A new class of complex containing a borohydride group bound between two nickel atoms has been made that may have applications in molecular magnetic materials.
A new class of complex containing a borohydride (BH4-) group bound between two nickel atoms has been made that may have applications in molecular magnetic materials.
A molecular model of an enzyme’s active site that mimics its electronic and structural features is a strategy available to biochemists that allows them to understand how an enzyme functions.
Berthold Kersting and colleagues at the University of Leipzig, Germany, and Universit? Pierre et Marie Curie, France, have been particularly interested in macrocyclic hexaaza-dithiophenolate ligands as models of hydrogenase enzymes, and in the complexes they form when two nickel atoms are placed in the cavity at their centre.
The team investigated the ability of simple biologically-relevant anions to attach to such complexes and isolated the first example in its class of a borohydride group binding to both of the nickel atoms by forming a bridging link between them.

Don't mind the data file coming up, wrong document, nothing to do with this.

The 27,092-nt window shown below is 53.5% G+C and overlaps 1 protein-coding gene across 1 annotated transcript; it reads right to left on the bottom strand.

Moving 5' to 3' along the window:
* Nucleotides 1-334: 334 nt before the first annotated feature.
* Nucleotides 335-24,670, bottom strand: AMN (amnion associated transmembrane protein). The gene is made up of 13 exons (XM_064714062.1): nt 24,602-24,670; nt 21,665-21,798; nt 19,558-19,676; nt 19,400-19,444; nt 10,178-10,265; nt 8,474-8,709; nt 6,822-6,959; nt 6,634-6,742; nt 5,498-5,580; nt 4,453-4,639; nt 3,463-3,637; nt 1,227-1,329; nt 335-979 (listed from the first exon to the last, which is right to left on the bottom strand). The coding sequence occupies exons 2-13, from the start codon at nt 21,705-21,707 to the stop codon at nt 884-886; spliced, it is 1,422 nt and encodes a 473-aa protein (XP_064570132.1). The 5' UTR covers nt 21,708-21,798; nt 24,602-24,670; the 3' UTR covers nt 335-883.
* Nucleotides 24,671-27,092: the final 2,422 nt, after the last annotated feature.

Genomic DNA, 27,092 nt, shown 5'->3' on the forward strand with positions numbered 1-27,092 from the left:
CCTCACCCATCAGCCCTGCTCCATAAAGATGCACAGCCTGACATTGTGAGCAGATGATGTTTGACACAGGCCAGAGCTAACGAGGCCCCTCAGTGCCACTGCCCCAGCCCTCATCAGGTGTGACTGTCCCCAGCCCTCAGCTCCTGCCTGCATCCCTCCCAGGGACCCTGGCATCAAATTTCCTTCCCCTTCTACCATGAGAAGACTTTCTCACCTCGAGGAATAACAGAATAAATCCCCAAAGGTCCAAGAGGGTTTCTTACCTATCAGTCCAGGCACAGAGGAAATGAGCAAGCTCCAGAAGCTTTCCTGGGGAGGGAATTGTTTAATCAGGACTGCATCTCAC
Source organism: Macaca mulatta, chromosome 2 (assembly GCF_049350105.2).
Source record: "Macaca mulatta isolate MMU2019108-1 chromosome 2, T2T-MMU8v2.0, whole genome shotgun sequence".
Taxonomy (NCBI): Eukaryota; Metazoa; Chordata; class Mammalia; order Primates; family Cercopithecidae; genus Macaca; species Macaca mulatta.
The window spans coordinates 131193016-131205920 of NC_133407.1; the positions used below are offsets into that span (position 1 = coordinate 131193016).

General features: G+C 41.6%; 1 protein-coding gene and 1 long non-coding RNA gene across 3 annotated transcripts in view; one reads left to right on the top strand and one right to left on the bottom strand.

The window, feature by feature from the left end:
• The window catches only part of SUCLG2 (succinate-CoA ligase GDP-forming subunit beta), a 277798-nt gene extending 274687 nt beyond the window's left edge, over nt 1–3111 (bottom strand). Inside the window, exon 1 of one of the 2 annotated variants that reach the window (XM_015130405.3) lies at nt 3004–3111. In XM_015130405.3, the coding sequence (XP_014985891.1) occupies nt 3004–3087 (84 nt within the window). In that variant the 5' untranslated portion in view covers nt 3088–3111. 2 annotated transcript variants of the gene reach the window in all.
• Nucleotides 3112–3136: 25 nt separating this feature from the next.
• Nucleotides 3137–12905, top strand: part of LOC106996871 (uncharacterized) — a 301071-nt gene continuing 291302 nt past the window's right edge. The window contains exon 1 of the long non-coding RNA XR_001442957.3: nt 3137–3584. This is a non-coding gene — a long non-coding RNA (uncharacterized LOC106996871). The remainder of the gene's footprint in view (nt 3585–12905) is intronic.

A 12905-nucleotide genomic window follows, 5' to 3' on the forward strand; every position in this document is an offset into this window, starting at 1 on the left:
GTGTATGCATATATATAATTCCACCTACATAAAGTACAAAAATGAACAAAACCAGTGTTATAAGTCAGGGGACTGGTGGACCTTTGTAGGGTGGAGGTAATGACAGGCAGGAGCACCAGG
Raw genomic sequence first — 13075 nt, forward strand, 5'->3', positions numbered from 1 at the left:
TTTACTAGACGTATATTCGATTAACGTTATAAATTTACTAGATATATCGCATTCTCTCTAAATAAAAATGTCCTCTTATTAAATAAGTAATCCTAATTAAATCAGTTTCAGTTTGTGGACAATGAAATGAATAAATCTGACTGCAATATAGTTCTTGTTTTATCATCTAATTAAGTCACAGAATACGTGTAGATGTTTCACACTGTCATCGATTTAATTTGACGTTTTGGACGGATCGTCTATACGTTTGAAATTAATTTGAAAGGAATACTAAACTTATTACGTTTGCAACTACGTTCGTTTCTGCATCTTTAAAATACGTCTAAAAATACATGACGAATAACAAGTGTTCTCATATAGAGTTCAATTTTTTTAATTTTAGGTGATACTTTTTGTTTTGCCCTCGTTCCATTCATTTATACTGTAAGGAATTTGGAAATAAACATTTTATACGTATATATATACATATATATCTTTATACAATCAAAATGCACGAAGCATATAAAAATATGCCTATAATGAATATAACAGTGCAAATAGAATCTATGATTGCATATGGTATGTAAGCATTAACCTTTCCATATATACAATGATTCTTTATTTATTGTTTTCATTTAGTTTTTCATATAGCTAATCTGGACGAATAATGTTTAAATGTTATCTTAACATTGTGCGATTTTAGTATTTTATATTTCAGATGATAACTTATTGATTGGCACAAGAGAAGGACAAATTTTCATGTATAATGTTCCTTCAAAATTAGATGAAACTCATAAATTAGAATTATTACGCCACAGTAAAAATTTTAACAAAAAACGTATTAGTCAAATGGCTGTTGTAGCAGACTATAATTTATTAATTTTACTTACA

The remarkable stability of the Ni---H-BH2-H---Ni bridge in this complex was made possible by the use of a physical shield. Two bulky tert butyl groups attached to the phenyl components of the ligand were able to prevent it from undergoing normal decomposition reactions.
As well as furthering understanding of the role and behaviour of hydrogenase enzymes, says Kersting, the paramagnetic transmission properties of this complex may provide a basis for the construction of a new series of molecular magnetic materials.
David J Parker
Y Journaux, V Lozan, J Klingele and B Kersting, Chem. Commun., 2006, 83 (DOI: 10.1039/<MAN>b512744k</MAN>)